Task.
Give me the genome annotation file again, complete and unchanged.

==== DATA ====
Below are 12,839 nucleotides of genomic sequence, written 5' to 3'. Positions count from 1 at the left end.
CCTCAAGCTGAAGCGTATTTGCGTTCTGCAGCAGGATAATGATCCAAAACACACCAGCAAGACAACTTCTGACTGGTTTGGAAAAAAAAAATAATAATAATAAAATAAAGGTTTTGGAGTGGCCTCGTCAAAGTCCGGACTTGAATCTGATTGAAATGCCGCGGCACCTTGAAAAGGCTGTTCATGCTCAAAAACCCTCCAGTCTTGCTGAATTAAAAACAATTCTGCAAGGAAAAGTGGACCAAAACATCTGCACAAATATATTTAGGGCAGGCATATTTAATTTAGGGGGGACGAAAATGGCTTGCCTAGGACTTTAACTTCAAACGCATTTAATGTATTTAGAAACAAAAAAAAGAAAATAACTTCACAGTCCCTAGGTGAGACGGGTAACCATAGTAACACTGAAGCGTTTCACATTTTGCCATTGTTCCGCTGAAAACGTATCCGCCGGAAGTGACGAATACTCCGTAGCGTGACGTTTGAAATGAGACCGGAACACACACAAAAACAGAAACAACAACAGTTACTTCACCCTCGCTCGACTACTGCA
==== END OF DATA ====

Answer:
Below are 12,839 nucleotides of genomic sequence, written 5' to 3'. Positions count from 1 at the left end.
CCTCAAGCTGAAGCGTATTTGCGTTCTGCAGCAGGATAATGATCCAAAACACACCAGCAAGACAACTTCTGACTGGTTTGGAAAAAAAAAATAATAATAATAAAATAAAGGTTTTGGAGTGGCCTCGTCAAAGTCCGGACTTGAATCTGATTGAAATGCCGCGGCACCTTGAAAAGGCTGTTCATGCTCAAAAACCCTCCAGTCTTGCTGAATTAAAAACAATTCTGCAAGGAAAAGTGGACCAAAACATCTGCACAAATATATTTAGGGCAGGCATATTTAATTTAGGGGGGACGAAAATGGCTTGCCTAGGACTTTAACTTCAAACGCATTTAATGTATTTAGAAACAAAAAAAAGAAAATAACTTCACAGTCCCTAGGTGAGACGGGTAACCATAGTAACACTGAAGCGTTTCACATTTTGCCATTGTTCCGCTGAAAACGTATCCGCCGGAAGTGACGAATACTCCGTAGCGTGACGTTTGAAATGAGACCGGAACACACACAAAAACAGAAACAACAACAGTTACTTCACCCTCGCTCGACTACTGCA